Peterson’s year-long journeyMost days, Adrian Peterson went through rehab drills looking as if he were never injured. No one could’ve foreseen the rapid recovery Peterson has made since that bionic left knee of his was severely damaged near the end of a lost 2011 season for Minnesota. No one could have predicted these weekly gallops down the field and through the NFL record book.
EDEN PRAIRIE, Minn. (AP) — Most days, Adrian Peterson went through rehab drills looking as if he were never injured.
No one could’ve foreseen the rapid recovery Peterson has made since that bionic left knee of his was severely damaged near the end of a lost 2011 season for Minnesota. No one could have predicted these weekly gallops down the field and through the NFL record book.
With two games to go, Peterson needs 294 yards to break Eric Dickerson’s all-time single-season rushing record. He is 188 yards from becoming the seventh player in league history to reach 2,000 yards in one year.
Dec. 24, 2011:
The Vikings were playing at Washington the day before Christmas, a meaningless matchup between teams well out of postseason contention. The end of a routine 3-yard run early in the third quarter by Peterson, the throwback thoroughbred the Vikings have hitched their franchise to in a league now dominated by the forward pass, ended with excruciating pain.
Redskins safety DeJon Gomes dived at his lower left leg to take him down, tearing Peterson’s anterior cruciate and medial collateral ligaments in the process. Peterson, lying face down on the grass, knew immediately “something bad” had happened. By the time head athletic trainer Eric Sugarman and team physician Dr. Joel Boyd raced over from the sideline, Peterson was screaming, “Why me? Why me?”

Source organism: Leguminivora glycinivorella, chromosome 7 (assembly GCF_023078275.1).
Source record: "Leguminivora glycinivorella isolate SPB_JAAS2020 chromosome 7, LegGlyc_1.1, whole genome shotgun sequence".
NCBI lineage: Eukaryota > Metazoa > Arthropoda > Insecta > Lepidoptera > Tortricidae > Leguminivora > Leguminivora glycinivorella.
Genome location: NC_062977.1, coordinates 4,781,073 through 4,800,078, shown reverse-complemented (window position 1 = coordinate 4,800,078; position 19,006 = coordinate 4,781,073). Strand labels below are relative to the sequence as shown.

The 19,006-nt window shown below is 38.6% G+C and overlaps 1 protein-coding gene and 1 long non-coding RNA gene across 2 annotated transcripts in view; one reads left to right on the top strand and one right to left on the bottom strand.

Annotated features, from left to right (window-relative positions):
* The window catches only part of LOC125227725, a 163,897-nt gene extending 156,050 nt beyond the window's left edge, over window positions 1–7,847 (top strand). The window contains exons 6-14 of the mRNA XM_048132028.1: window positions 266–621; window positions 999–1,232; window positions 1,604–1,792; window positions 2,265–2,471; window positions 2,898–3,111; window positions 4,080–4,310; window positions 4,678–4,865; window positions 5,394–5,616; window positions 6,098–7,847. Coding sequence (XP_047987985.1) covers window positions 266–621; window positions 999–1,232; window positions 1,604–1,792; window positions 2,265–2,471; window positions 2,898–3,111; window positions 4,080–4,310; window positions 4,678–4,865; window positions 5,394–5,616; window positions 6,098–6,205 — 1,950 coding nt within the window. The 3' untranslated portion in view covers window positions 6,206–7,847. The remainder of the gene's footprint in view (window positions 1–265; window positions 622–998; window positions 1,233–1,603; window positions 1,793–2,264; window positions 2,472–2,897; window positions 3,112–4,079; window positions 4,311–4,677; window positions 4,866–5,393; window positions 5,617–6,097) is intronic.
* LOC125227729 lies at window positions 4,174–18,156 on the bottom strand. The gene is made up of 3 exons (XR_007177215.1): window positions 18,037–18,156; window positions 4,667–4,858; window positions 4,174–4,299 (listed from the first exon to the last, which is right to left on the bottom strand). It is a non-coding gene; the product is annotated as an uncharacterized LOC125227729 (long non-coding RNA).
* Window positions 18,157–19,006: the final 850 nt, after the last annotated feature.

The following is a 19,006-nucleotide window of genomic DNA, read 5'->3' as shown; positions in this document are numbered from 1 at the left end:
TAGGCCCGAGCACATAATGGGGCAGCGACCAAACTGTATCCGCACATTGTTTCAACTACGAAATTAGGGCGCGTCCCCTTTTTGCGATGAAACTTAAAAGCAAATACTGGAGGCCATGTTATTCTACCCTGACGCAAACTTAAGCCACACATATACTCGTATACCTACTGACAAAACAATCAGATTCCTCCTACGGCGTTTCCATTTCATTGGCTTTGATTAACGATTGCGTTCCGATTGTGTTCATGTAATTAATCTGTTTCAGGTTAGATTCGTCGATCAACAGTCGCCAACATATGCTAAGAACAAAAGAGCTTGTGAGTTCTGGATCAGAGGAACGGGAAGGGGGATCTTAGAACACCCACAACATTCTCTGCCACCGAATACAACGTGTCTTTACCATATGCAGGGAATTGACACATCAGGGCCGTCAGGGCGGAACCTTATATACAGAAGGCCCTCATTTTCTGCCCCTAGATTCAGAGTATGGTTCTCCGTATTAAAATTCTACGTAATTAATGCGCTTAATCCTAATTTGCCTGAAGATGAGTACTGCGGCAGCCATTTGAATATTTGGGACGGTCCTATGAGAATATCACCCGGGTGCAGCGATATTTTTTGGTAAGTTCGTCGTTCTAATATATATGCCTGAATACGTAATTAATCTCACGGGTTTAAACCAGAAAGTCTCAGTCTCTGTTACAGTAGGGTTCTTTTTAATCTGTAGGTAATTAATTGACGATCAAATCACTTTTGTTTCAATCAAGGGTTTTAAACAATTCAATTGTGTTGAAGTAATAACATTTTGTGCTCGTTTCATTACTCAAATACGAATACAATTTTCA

The first three months of the reconstructive knee surgery recovery are always the hardest, and even for Peterson this was no different. The mornings were dark and cold. Most of his teammates were gone. There were occasional text messages Sugarman had to send to encourage Peterson not to let up. The swelling had to subside first, before he could start the process of restoring his range of motion. The pain from both the incision and the bone that had to be broken to allow the ligament to be replaced was intense. But as soon as Dr. James Andrews performed the procedure in Birmingham, Ala., on Dec. 30, Peterson was ready.
“I had in my mind from the moment I got out of surgery that I was going to be back, that I was going to be good and healthy,” Peterson said.
The spring and summer:
On the first day of the team’s conditioning program in late April, the players lined up for sprints. Peterson was working with Sugarman on the side when he saw what was going on. Granted permission to participate, Peterson jumped in line with the rest of the runners. His exhausted teammates wore expressions of disbelief.
“He finished in first four different times,” head coach Leslie Frazier said.
Peterson was in the backfield on Sept. 9 as he planned all along, and he ran like he never left, carrying the ball 17 times for 84 yards and two touchdowns in an overtime victory over Jacksonville. He got the game ball afterward, which he gratefully passed on to Sugarman.
The ligament was as strong as ever, as good as new, but that didn’t mean the Vikings weren’t still nervous, wondering how Peterson would perform.
“I don’t really worry anymore. But the first part of the season I was worried sick,” Sugarman said.
The rest of the season:
Peterson felt right after the Sept. 23 win over San Francisco, when he woke up the morning after feeling the usual post-game soreness. He truly began to take off on Oct. 21, when he hit the 150-yard mark in beating Arizona. He’s passed the 170-yard mark in four of the last six games, twice surpassing 200 yards.
“He was never going to let this injury be an excuse for him not to be at the level he was at, and I think all the people saying he couldn’t do it gave him more drive,” defensive end Jared Allen said. “That’s the competitor in him, and that’s why we love him here.”